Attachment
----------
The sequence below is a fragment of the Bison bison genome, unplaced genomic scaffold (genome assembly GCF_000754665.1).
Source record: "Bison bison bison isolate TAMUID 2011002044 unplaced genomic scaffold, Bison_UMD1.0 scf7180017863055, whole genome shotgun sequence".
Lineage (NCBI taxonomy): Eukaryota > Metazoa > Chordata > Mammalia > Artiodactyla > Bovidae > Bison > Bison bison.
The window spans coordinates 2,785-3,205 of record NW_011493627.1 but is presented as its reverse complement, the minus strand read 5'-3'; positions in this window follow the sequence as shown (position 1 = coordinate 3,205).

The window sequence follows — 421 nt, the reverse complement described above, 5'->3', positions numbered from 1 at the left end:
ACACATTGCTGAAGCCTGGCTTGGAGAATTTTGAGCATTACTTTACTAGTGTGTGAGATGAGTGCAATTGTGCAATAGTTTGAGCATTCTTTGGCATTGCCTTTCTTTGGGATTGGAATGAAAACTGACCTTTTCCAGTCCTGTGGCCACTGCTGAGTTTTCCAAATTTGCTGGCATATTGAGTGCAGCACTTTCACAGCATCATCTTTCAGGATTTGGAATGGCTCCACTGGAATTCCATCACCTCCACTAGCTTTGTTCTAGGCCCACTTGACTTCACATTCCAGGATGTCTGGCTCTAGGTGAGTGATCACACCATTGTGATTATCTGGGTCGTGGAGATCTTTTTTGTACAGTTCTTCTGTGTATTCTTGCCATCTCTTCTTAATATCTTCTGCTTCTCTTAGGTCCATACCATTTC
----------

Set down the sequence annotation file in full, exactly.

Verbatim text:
The sequence below is a fragment of the Bison bison genome, unplaced genomic scaffold (genome assembly GCF_000754665.1).
Source record: "Bison bison bison isolate TAMUID 2011002044 unplaced genomic scaffold, Bison_UMD1.0 scf7180017863055, whole genome shotgun sequence".
Lineage (NCBI taxonomy): Eukaryota > Metazoa > Chordata > Mammalia > Artiodactyla > Bovidae > Bison > Bison bison.
The window spans coordinates 2,785-3,205 of record NW_011493627.1 but is presented as its reverse complement, the minus strand read 5'-3'; positions in this window follow the sequence as shown (position 1 = coordinate 3,205).

The window sequence follows — 421 nt, the reverse complement described above, 5'->3', positions numbered from 1 at the left end:
ACACATTGCTGAAGCCTGGCTTGGAGAATTTTGAGCATTACTTTACTAGTGTGTGAGATGAGTGCAATTGTGCAATAGTTTGAGCATTCTTTGGCATTGCCTTTCTTTGGGATTGGAATGAAAACTGACCTTTTCCAGTCCTGTGGCCACTGCTGAGTTTTCCAAATTTGCTGGCATATTGAGTGCAGCACTTTCACAGCATCATCTTTCAGGATTTGGAATGGCTCCACTGGAATTCCATCACCTCCACTAGCTTTGTTCTAGGCCCACTTGACTTCACATTCCAGGATGTCTGGCTCTAGGTGAGTGATCACACCATTGTGATTATCTGGGTCGTGGAGATCTTTTTTGTACAGTTCTTCTGTGTATTCTTGCCATCTCTTCTTAATATCTTCTGCTTCTCTTAGGTCCATACCATTTC